Woolgrowers were given a sharp reminder of how hard the next few months could be when the Eastern Market Indicator plunged 97 cents on Tuesday to 1345c a kilogram clean.
The national pass-in rate hit 40.7 per cent but that couldn't stop the bloodshed in Melbourne, Sydney and Fremantle.
The nosedive was unexpected after a solid finish to sales towards the end of last week but coronavirus continues to damage the global economy.
Prices were in retreat as soon as the Melbourne market opened with all Merino fleece price guides suffering falls ranging from 120 to 140c.
Merino skirtings also fell dramatically with 18 micron and broader dropping 80-120c.
A total 10,892 bales were offered in Melbourne with a pass-in rate of 38.5pc.
The pass-in rate hit a whopping 53.1pc for an offering of 3172 bales in Fremantle but the Western Indicator still plummeted 101c to 1411c.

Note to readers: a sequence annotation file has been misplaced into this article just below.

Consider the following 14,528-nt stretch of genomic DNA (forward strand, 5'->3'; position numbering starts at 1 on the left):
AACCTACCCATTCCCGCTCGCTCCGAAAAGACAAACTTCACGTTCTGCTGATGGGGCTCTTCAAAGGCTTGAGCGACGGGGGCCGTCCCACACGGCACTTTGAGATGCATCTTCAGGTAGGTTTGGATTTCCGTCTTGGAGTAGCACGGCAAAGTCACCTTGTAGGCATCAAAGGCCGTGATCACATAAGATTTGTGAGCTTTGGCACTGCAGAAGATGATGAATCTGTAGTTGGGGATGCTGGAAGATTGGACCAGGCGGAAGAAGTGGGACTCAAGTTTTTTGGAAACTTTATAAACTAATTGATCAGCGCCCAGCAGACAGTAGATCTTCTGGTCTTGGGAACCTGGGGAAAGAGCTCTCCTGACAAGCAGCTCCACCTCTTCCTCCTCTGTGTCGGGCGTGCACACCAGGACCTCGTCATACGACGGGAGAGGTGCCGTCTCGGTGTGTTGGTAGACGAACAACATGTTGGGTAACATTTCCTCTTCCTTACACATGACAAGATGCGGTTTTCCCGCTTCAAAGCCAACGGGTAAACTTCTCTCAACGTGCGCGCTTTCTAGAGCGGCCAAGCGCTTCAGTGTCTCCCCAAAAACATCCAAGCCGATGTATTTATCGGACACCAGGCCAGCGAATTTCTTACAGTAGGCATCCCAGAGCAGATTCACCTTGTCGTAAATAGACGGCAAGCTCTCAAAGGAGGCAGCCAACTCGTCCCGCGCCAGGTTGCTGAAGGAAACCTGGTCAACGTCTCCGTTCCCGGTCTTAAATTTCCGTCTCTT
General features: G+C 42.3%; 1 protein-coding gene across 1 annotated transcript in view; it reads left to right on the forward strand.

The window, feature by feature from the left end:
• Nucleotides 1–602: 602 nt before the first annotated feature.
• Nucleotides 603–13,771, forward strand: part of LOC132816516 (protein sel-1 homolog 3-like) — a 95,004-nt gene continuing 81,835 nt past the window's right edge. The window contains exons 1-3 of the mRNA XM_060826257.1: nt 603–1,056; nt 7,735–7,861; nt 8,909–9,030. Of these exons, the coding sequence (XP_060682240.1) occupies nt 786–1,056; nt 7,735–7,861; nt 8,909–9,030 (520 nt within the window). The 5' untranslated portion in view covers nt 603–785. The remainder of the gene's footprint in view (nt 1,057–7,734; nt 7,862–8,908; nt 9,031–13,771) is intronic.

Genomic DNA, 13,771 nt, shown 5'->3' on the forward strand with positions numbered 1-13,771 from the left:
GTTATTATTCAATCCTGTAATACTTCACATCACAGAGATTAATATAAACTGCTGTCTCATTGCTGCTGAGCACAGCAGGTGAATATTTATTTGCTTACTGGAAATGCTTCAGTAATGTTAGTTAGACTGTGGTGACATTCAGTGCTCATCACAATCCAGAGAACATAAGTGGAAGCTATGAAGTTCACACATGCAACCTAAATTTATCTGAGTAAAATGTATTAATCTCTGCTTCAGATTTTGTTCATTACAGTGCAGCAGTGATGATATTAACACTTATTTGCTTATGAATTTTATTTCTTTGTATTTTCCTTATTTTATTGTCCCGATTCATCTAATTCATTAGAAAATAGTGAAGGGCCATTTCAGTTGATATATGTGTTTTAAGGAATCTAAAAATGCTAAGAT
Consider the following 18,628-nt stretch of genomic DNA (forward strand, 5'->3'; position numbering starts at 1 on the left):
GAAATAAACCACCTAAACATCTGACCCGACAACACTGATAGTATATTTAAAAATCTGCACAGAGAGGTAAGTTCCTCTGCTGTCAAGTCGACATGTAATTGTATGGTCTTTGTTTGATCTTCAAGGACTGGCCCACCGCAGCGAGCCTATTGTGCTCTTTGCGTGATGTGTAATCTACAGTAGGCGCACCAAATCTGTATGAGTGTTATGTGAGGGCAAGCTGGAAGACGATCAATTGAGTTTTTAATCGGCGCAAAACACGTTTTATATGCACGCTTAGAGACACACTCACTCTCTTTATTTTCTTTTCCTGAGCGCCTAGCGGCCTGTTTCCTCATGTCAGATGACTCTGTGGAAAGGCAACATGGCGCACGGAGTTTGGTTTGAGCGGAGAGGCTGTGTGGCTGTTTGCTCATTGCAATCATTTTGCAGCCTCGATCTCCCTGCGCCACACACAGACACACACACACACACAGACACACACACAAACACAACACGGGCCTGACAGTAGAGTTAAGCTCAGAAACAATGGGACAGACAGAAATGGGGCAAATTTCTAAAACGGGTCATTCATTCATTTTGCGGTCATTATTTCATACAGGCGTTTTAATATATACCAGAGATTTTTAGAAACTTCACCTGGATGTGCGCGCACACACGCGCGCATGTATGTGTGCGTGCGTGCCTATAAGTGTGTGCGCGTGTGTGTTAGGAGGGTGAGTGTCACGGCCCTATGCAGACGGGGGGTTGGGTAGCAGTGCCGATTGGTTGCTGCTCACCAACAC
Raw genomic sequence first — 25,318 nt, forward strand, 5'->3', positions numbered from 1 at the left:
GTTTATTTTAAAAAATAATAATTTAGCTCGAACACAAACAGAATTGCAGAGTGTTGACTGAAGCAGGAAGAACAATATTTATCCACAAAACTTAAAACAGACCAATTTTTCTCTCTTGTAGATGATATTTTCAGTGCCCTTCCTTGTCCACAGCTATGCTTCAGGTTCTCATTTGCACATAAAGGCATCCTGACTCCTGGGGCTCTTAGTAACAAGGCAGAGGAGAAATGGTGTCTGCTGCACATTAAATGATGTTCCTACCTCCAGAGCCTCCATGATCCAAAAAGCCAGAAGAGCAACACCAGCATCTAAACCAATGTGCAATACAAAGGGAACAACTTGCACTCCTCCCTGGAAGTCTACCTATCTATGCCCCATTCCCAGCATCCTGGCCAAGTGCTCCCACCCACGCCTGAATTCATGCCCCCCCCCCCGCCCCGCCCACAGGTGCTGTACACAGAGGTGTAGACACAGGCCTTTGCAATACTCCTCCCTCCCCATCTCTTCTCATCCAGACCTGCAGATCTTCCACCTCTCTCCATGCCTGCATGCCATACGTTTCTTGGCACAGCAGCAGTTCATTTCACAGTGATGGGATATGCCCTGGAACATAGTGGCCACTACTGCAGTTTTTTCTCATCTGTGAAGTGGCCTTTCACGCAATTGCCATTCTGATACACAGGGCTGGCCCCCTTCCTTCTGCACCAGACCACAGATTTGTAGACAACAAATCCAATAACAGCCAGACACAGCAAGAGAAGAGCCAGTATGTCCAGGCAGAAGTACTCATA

News of the price falls in the eastern states triggered the withdrawal of 31pc of the fleece before the sale.
Sydney recorded big losses despite a pass-in rate of 38.5pc.
The spot auction market had its toughest day since last August falling around 100c across the board.
Leading NSW New England woolgrower Martin Oppenheimer took to Twitter to ask why wool auctions were continuing during the coronavirus pandemic.
"For all those who think it is a good idea to keep selling wool when the world is effectively shut down, go your hardest. But you are hurting us all," he wrote.
More than 20,000 bales have been rostered for sale today (Wednesday) in Melbourne and Sydney but the offering will almost certainly be pruned by withdrawals.